Thanks to the generous support of the UK Foreign and Commonwealth Office, the second in a series of field missions in 2019 and 2020 took place in October-November, 2019 to East Africa. The two-week mission to South Sudan, Kenya and Tanzania enabled the ICoCA team to meet with current and prospective private security company Members to assess their implementation of Code requirements, raise awareness about ICoCA with clients of security companies and civil society organisations and to meet with regulatory authorities. The mission greatly benefited from the in-country support of two civil society organisations, ICoCA Member Usalama Reforms Forum in Kenya and WATED in Tanzania.
Each of the three countries visited has a unique operating environment. South Sudan’s private security sector is small in comparison to the number of military and police personnel. With only around 20 local private security companies and a handful of international companies, the private security industry in South Sudan is characterised by its national nature with clients from the extractive industry, the UN, NGOs, diplomatic missions and the South Sudanese police.
In contrast, the private security market in Kenya has experienced substantial growth in the last two decades and is now estimated to be about four times larger than the country’s police, military and prison services combined. Over 2,500 private security companies, both local and international, are operating in Kenya, employing over half a million guards, making it the country’s largest employer. The sector, however, is known for its poor working conditions, as many companies pay their employees below the minimum wage. The main clients include extractive sector companies, diplomatic missions, residential properties and NGOs. While Kenya does have two private security Associations, the majority of private security companies are not members of either of these Associations.
The private security industry in Tanzania has also experienced tremendous growth over the past two decades, with around 1,000 private security companies now operating in-country employing around 300,000 persons. Kenya and Tanzania are also both in the midst of security sector reform, though Kenya is more advanced in this process with the adoption of the Private Security Regulatory Act in 2016. Firearms are currently not permitted to be carried by private security personnel in Kenya and for most companies neither in Sudan, while in Tanzania, firearms for private security personnel are allowed.
Members of the ICoCA Secretariat met with six security companies during the mission, including ICoCA Members and prospective Member companies. Meeting with leadership teams took place to review policies and protocols. Recruitment and training practices and procedures were reviewed, and particular focus was placed on policies and procedures around sexual exploitation and abuse and gender-based violence. Members of the ICoCA team also met with a local security company in Northern Kenya, to learn more about a client-sponsored innovative mentoring model between an ICoCA Member company and a local security company. This model presents promise in bringing local companies up to international standards, and was showcased by ICoCA to clients of private security companies also working in the extractives sector during a recent webinar.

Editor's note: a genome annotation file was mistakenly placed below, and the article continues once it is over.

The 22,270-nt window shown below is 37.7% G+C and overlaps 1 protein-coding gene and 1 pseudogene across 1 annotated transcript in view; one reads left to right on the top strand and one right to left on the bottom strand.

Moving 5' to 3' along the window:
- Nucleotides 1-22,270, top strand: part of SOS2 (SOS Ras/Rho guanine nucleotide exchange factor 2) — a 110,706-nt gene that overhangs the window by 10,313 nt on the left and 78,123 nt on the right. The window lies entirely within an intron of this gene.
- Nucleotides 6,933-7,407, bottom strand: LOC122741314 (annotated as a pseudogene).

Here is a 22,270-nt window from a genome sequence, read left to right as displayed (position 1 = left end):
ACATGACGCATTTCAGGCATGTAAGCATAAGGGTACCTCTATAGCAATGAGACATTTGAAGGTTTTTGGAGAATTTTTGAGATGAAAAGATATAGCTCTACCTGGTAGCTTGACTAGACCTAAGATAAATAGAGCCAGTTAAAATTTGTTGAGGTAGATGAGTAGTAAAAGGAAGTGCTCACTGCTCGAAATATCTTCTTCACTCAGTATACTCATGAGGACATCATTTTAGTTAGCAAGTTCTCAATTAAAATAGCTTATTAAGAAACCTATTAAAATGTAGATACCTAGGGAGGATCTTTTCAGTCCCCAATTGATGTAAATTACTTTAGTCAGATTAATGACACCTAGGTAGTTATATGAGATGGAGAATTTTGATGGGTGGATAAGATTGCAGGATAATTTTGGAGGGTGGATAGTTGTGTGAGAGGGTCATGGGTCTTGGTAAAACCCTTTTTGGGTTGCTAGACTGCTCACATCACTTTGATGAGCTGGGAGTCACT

One-on-one meetings took place with clients of Member companies in all three countries. These included corporations, diplomatic missions, the UN and other humanitarian organisations. Along with these bilateral meetings, ICoCA also attended a meeting of the Overseas Security Advisory Council (OSAC) in Juba and the East African Humanitarian Conference in Nairobi, raising the profile of ICoCA with many humanitarian organisations in attendance who contract private security companies.
Two workshops were organised to raise the profile of the Association and its work and to deepen their understanding of the issues at play in the provision of private security. In Nairobi, 18 civil society organisations were convened from across Africa, including organisations based in Kenya, Tanzania, Ethiopia, Sierra Leone, Uganda, Ghana, Nigeria and Somalia. The all-day meeting in Nairobi included presentation of a baseline study on the private security sector in Kenya by Usalama Reforms and concluded with interaction between the CSOs and three private security Member companies. In Dar es Salaam, 10 national civil society organisations convened for a meeting which again raised awareness about ICoCA and the Code and included presentation of a baseline study on the private security sector in Tanzania by WATED.
The ICoCA team met with the Police Commissioner of Operations and Training of Private Security (IGP), which operates under the Ministry of Home Affairs in Tanzania. IGP representatives provided an overview of Tanzania’s regulatory environment with regard to private security services and briefed the ICoCA team about ongoing discussions on a new law being drafted to regulate and oversee the private security sector. The Private Security Training Academy (PSTA) is working closely with the Kenyan authorities to pilot a new training curriculum. ICoCA visited PSTA’s facilities and was briefed on the corriculum under development.
More photos from the Mission can be viewed here.